experiences the presence of Christ
in its midst,
in the present.
We’ve seen that clearly
in Luke’s story
of the road to Emmaus,
which reflects the shape
of the Church’s eucharistic celebration.
The grieving disciples
recognize the risen Christ
in the Scriptures he opens to them
on the road
and the bread he breaks for them
In a similar,
although more subtle way,
Luke links the parable
of the waiting slaves
to the Paschal liturgy
and the community’s hope
for the final coming of Christ.
“Be dressed for action . . . “
or as some translations have it,
“Let your loins be girded . . .
God’s instructions [Exodus 12.11]
to the children of Israel
about to embark on their exodus from Egypt:
“This is how you shall eat[the Passover lamb],” God said,
“your loins girded,
your sandals on your feet,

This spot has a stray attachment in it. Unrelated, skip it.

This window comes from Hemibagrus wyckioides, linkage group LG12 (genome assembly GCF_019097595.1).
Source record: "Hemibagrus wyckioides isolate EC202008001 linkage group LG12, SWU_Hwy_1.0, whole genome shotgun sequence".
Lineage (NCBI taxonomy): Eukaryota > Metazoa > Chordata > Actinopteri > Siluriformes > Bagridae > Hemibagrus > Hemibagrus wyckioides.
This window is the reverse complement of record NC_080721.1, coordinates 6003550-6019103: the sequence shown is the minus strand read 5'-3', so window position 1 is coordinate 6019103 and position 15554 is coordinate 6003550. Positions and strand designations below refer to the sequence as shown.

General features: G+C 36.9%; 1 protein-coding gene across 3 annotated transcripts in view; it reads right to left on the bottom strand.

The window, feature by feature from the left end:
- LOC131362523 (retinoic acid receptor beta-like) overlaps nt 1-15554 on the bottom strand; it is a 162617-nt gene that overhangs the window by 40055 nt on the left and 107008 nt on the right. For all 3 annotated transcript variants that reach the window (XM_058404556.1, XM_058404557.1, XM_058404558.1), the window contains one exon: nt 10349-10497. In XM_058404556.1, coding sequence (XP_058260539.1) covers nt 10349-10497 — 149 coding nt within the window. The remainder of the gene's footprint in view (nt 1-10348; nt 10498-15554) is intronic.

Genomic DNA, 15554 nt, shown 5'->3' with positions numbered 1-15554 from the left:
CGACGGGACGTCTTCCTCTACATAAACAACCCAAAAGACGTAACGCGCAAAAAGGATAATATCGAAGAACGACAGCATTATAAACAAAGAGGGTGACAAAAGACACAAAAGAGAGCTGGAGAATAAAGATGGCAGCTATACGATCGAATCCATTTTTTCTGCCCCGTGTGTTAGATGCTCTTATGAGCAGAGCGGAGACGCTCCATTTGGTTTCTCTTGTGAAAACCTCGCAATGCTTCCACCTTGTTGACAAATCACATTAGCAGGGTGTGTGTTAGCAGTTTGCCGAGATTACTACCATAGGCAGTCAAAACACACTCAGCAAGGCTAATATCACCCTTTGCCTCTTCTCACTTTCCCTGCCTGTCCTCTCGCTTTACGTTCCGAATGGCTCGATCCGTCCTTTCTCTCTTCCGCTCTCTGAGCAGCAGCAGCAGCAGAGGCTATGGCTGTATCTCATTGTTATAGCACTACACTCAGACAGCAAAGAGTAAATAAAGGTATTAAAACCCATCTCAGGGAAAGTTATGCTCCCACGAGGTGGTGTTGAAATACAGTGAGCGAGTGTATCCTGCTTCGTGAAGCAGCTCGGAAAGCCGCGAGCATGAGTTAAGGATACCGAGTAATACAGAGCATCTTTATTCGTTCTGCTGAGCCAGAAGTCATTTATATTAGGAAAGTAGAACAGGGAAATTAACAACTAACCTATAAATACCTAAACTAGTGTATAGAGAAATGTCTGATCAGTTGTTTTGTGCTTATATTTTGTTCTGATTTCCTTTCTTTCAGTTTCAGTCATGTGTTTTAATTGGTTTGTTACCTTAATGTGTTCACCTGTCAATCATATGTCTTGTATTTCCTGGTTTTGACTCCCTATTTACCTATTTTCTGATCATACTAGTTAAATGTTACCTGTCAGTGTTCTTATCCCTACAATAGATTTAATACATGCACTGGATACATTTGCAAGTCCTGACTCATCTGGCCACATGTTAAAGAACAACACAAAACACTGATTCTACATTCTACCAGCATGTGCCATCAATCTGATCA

and your staff in your hand . . .”
The crucifixion of Jesus, the lamb of God,
which happened at the Passover,
was also referred to
as his “exodus” or his “departure.”[e.g. The Transfiguration Luke 9.31]
“ . . . have your lamps lit;”
for it is the dark night of vigil, of waiting,
for the Sun of Righteousness to arise.
“Be like those who are waiting
for their master to return
from the wedding banquet . . .”
The wedding banquet,
another name for the heavenly banquet
the kingdom feast
to which the risen Christ ascended
and from which he would return,
and another name
for the Church’s Eucharistic feast,
a foretaste of that banquet.
And so the early Church kept vigil
on the night of the annual Paschal Feast
expecting, each year,
the final coming of the Christ
And when he did not return literally,
once and for all, when expected . . .
(for hadn’t he said he would be coming
at an “unexpected hour”?)
the Church celebrated the Eucharist,
his continual coming